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Remembering the fallen: Bob’s story

Meet live-in customer Robert (Bob) Hucklesby, a former prisoner of war and activist for the welfare of ex-prisoners of war and their families. Here, Bob tells us his story of how he survived three and a half years of imprisonment and how he – as he reaches his 100th birthday in January 2021 – continues to honour his fallen comrades.

Prisoner of War

“In 1939, me and four of my mates could see that Hitler wasn’t going to give in, so we all joined the Royal Engineers as tradespeople. Days later, the war broke out; my friends and I were split up – except for one – and we continued to serve. I was soon taken as a Prisoner of War (POW) and stationed in Thailand where we worked on the Burma railway in the jungle.

None of us were given much food, and many of us were in poor condition. I was already suffering from dysentery and malaria, yet I worked for four days in the jungle until I was thought too ill because I couldn’t walk. I was taken down-country to the hospital and then, without realising it, I was then moved to a hut next door called the ‘Death Hut’. I had two mates, called ‘muckers’, who I worked with, and they came to see me when I was in the hut to say goodbye. That was when I realised how poor my condition was. I looked around me and there were 12 others who didn’t look well, so I asked my ‘muckers’ to go and bring me a back-stand made from bamboo so I could sit up through the night – because I knew that if I lay down, I wouldn’t get up again.

I was the only person to wake up the next morning, and I knew then I had an obligation to remember those who didn’t make it.

For another three years after this I just existed, surviving a number of tropical diseases and bouts of malaria, but I always got better – I had fortune.

On the morning of 28 August, we heard an airplane in the distance. All of a sudden, an RAF plane swooped over the camp, a man opened the side door and waved, and that’s when I knew I’d made it. I’d survived.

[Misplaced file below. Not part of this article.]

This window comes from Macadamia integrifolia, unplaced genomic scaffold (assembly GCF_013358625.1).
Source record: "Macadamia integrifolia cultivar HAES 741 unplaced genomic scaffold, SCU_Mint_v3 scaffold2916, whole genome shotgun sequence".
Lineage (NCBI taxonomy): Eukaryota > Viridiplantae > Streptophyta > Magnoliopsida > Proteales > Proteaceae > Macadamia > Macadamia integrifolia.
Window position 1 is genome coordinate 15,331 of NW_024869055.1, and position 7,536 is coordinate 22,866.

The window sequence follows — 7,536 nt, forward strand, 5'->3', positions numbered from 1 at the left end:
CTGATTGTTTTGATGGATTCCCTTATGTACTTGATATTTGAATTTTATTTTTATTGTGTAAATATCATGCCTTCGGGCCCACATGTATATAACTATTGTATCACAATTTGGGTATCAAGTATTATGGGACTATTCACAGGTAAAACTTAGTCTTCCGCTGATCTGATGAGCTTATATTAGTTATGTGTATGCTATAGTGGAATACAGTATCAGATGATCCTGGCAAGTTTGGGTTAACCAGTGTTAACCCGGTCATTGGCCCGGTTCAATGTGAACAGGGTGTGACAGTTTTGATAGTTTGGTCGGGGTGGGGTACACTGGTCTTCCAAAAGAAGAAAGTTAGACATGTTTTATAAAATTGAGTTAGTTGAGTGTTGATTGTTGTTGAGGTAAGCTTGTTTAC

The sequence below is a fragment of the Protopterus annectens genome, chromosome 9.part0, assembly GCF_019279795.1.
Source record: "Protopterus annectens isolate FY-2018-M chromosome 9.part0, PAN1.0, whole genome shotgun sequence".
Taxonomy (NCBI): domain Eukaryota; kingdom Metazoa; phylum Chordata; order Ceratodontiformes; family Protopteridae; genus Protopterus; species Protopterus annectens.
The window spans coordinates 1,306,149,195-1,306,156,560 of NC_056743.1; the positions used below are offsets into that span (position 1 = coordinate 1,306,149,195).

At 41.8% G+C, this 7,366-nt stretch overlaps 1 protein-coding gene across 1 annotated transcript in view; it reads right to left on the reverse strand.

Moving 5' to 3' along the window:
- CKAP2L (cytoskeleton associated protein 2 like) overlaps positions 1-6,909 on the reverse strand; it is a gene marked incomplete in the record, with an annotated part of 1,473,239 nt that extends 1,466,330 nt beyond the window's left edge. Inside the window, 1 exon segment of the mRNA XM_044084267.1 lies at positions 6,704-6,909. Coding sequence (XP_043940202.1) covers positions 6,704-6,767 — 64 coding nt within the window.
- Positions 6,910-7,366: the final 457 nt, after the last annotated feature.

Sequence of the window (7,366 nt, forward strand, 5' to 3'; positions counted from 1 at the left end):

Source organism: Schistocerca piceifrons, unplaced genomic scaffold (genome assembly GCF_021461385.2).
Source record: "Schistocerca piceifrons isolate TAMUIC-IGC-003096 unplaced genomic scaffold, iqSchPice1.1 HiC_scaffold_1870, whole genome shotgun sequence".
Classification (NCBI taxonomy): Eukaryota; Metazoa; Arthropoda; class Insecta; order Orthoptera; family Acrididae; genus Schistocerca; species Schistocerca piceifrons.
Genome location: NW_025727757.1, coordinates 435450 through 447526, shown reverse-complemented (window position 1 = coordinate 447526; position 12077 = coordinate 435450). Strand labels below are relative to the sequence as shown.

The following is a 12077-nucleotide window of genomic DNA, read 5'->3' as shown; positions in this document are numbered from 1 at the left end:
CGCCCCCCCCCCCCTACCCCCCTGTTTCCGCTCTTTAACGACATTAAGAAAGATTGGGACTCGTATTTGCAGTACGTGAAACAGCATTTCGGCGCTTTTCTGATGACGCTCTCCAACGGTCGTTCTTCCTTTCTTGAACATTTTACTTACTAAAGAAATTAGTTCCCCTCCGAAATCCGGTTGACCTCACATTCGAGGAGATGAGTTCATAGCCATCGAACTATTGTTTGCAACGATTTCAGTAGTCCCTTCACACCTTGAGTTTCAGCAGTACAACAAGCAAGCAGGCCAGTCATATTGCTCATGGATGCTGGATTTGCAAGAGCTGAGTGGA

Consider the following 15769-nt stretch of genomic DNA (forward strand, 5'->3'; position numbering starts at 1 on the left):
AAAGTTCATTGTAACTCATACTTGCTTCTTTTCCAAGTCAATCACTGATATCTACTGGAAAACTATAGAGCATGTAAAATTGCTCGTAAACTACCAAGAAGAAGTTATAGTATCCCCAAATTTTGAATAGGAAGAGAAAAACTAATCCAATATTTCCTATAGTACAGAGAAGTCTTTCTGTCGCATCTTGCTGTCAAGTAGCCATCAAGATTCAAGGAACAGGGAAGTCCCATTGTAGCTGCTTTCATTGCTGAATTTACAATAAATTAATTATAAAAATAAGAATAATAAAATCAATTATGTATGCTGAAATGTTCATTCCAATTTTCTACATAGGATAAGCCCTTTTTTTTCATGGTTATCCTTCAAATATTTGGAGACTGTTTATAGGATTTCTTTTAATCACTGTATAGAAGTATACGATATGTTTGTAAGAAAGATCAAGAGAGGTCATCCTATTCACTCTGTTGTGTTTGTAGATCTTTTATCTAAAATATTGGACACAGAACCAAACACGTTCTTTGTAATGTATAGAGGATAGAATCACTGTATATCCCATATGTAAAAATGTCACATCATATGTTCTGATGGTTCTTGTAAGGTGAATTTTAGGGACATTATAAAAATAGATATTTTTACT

Post-war and rescue

“I was then taken to the HQ of the British Army in India, where I decided to wait until there was a hospital ship sailing from Bombay about three weeks later. In that time, I was looked after incredibly well, and that was the making of me.

After my body had recovered from my time in captivity, I was 24 years old with no trade or profession, so I moved to Rochdale to work with an old friend. Soon after I met my wife, and my marriage was a wonderful success; her parents bought us a confectionary shop and I later built the very house that I live in today.

Remembering the fallen

“Life has been good to me, but it was important to me that I contributed. I’ve been involved in the welfare of POWs since 1950, and in 2009 – when we handed over our welfare funds to the Royal British Legion for the exclusive use of POW and widows – l helped form the National Far East Prisoner of War Fellowship Welfare Remembrance Association and became its first president. Its membership included sons, daughters and widows of prisoners of war, and an objective was to provide welfare and continued comradeship that had been formed with their departed fathers. And as part of this comradeship, we all have a reunion twice a year – one in the north and one in the south.

We had money given to us from the Government and the International Red Cross, and we used to spend about £60,000 a year on helping people – widows mainly. In my eyes, that was very important.

I did all this because I wanted the world – or at least the British – to know that there were many left behind. I’ve done what I said I’d do, and made sure that those left behind weren’t forgotten, because I was lucky.

On November 18 – the anniversary of my return to Southampton on the hospital ship – the men of Southampton are going to lay a wreath on my behalf at the Southampton memorial – sadly I’m unable to go due to COVID-19.

Now, I’m just hoping that I reach my 100th birthday on 3 January.

Helping Hands

“My experience with care began when I used to go for Sunday lunch to a local pub, and there was a person in there who was a carer for Helping Hands. He saw me coming in and being pushed to my seat in a wheelchair, so he approached me and said that if I ever wanted to stay overnight somewhere, he could come and help me.

I later reached out to him, but by that point he had left, and so I found the address for Helping Hands and got in touch. My live-in care manager, Katherine, came to see me and wrote down all my details, and she was very thorough in her approach which pleased me.

My current live-in carer Shephen and I get on very well. He really wants me to get better, and I tell you this, the quality of care at Helping Hands makes a difference. A few months ago, I couldn’t manage on my own, I fell over three times in three months, but now I keep improving. I’ve got to put that down to Shephen because he’s concentrated on trying to get me better, rather than just maintaining me.

Having care at home is so important to me because this is my home; I’ve lived here since I built it in 1959 and there’s a lot of me here. I do get frustrated that I can’t do things myself, but I see more people and I have more contact with my carer here.”

 

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